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Cancer. 2009 Jun 1;115(11):2571-9. doi: 10.1002/cncr.24279.

Fentanyl buccal tablet for the treatment of breakthrough pain in opioid-tolerant patients with chronic cancer pain: A long-term, open-label safety study.

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  • 1Huntsman Cancer Institute, University of Utah, Salt Lake City, Utah 84112, USA. sharon.weinstein@hci.utah.edu

Erratum in

  • Cancer. 2009 Jul 15;115(14):3372.

Abstract

BACKGROUND:

This study assessed the long-term safety and tolerability of fentanyl buccal tablet (FBT) in opioid-tolerant patients with cancer and breakthrough pain (BTP) who were either naive to FBT or had completed 1 of 2 previous double-blind, placebo-controlled FBT studies (rollover patients).

METHODS:

Patients who were FBT-naive underwent titration to find a successful FBT dose. Rollover patients used a previously identified successful dose of FBT. Patients who achieved a successful dose were eligible to enter a maintenance phase (>or=12 months). Safety assessments included adverse events (AEs), physical and neurologic examinations, and clinical laboratory tests.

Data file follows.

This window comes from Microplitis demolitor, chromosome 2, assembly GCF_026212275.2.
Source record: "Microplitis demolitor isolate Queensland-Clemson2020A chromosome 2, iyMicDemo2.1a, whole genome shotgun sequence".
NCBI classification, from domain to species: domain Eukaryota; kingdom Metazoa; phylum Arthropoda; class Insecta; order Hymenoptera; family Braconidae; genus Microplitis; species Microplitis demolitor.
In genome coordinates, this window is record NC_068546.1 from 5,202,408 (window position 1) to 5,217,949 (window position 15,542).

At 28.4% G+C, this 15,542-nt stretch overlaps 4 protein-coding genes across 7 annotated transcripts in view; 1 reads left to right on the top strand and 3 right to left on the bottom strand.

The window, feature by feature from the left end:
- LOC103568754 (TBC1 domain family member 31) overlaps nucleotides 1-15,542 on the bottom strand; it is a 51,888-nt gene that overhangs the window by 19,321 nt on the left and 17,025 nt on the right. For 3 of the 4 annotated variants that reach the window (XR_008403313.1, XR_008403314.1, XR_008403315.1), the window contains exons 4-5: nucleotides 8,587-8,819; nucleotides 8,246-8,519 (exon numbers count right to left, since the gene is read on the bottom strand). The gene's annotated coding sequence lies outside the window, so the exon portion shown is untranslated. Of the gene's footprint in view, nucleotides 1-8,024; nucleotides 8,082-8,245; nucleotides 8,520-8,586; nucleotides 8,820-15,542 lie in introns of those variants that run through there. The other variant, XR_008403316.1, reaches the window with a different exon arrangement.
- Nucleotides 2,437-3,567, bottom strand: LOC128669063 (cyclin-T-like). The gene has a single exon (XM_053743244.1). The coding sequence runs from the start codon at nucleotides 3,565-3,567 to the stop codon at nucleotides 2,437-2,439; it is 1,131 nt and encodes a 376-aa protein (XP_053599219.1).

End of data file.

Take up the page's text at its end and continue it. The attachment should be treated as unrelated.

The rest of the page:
RESULTS:

Two hundred thirty-two patients were enrolled. A total of 112 entered titration; 79 identified a successful FBT dose, and 77 of these patients entered the maintenance phase along with 120 rollover patients (n = 197). AEs resulted in discontinuation of therapy for 33% of patients. The most common AEs were generally typical of opioids administered to cancer patients. All serious AEs were considered to be related to the patients' underlying conditions, except for 1 incident of FBT-related drug withdrawal syndrome. Sixty patients died after enrollment because of disease progression. Fifteen (6%) patients experienced >or=1 application-site AE, all of which were considered by investigators to be related to FBT.

CONCLUSIONS:

FBT was generally well tolerated and had a favorable safety profile in the long-term (>or=12 months) management of patients with persistent cancer pain and BTP. No unexpected AEs occurred. Safety and tolerability was similar to that observed in short-term studies.

(c) 2009 American Cancer Society.

PMID:
19373888
[PubMed - indexed for MEDLINE]
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